According to a VA study, families report greater satisfaction with end-of-life care for Veterans dually enrolled in VA’s Home-Based Primary Care (HBPC) Program and community-based hospice than those whose loved ones did not receive hospice care.

Researchers at the Corporal Michael J. Crescenz VA Medical Center in Philadelphia analyzed survey data from family members of deceased Veterans who were enrolled in VA’s HBPC program. Seven VA regional networks (Veteran Integrated Service Networks or VISNs) participated in data collection between October 2013 and November 2019. The final sample included close to 3,970 Veterans who were enrolled in VA’s HBPC program at the time of their death.

When asked about the overall quality of care HBPC-enrolled Veterans received during the last 30 days of life, 53% of family members gave an overall rating of “excellent,” using the Bereaved Family Survey (BFS). The global score was eight points higher – 56% vs. 47% – for HBPC-enrolled Veterans who also received community-based hospice care. Survey responses were higher on 12 of 14 secondary outcomes for Veterans who received hospice care.

Identifying patients for hospice care

Dr. Ann Kutney-Lee is a core researcher with the VA Center for Health Equity Research and Promotion in Philadelphia.

Dr. Ann Kutney-Lee is a core researcher with the VA Center for Health Equity Research and Promotion in Philadelphia. (Photo courtesy University of Pennsylvania, School of Nursing.)

Dr. Ann Kutney-Lee is the associate director of analytics for the Veteran Experience Center, a quality-improvement program within VA’s Hospice and Palliative Care Program Office, and a core investigator in VA’s Center for Health Equity Research and Promotion in Philadelphia. She is also an adjunct associate professor of nursing at the University of Pennsylvania. Kutney-Lee is the senior author for the HBPC study published in January 2022 in the “Journal of the American Geriatrics Society.”

“Nearly two-thirds of Veterans in our sample received hospice in the last 90 days of life. As a comparison, about 50% of patients on Medicare receive hospice,” she notes. “I think this speaks to how well the HBPC program does in identifying patients for hospice and connecting them with end-of-life services.”

On average, U.S. citizens live well into their seventh decade, despite a decline in longevity during the first year of the COVID-19 pandemic. Advances in medicine mean fewer people are dying from cancer, respiratory diseases or other serious illnesses. However, with extended life spans, the need for robust geriatric care increases.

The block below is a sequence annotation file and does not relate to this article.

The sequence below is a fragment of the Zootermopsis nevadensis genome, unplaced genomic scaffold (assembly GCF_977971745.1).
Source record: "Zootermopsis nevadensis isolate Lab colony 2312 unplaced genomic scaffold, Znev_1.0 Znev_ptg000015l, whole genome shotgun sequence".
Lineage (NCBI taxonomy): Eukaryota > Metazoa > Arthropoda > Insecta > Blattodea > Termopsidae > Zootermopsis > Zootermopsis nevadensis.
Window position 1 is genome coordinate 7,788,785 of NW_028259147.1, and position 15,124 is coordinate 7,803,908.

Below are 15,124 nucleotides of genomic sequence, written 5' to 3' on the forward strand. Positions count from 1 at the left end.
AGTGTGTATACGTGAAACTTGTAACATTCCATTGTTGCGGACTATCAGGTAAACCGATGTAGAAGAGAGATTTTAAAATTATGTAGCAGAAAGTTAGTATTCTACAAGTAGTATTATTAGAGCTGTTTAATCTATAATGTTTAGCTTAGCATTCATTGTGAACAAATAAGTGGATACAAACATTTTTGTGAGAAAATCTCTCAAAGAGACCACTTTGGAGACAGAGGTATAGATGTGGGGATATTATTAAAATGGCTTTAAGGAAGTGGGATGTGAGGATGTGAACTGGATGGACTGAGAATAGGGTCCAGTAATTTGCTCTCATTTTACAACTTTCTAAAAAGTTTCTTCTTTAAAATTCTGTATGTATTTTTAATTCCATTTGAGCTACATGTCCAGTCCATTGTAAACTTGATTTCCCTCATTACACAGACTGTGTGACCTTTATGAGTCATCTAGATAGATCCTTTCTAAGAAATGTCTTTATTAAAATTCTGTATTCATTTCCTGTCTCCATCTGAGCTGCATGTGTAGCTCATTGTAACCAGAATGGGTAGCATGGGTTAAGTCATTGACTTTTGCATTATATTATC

Home-based primary care

For Veterans enrolled in VA health care, the agency offers a range of geriatric services – from VA-run nursing homes to hospital-based services to home-based primary care. The HBPC program supports older Veterans with serious illness or disabilities who wish to remain at home – giving those who qualify access to a range of health services delivered by VA providers in the home.

“Our Home-based Primary Care program is really a cornerstone of many of our geriatric, community-based programs at VA. We provide primary care with an interdisciplinary team to support the most-frail Veterans in our system. We are able to do it in a way that helps to support a Veteran’s choice to age in place, at home,” says Darlene Davis, who manages VA’s HBPC program.

All Veterans who are enrolled in VA health care – including those enrolled in HBPC – have access to hospice care when desired and deemed appropriate. Hospice is indicated for seriously ill people who are expected to live less than six months, and provides patients and family members a range of supportive services to enhance their remaining quality of life.

“The HBPC team works with the Veteran and caregivers to let them know what resources are available. It is absolutely the Veteran and caregiver’s choice to bring in hospice or not. We encourage the HBPC program to support that collaboration and bring in additional services when requested,” says Dawn Gilbert, director of operations for the Veteran Experience Center.

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By Erica Sprey is a writer-editor in VA Research Communications

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Published on Mar. 30, 2022

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2 Comments

  1. Jim Volstad March 31, 2022 at 8:22 am

    I’m a retired soldier, disabled veteran, and a VA Volunteer. One of the areas I work in is our Hospice. I’ll never forget the veterans that I spent time with.

  2. Richard W. Lewis II U.S.N.RET. March 31, 2022 at 7:21 am

    THE VA IS THE LARGEST DEMONIC LIEING GROUP ON THE THE PLANET. TRUST NONE OF THEM FOR ANYTHING!!!!!!!!!!!!!!!!!!!!!!

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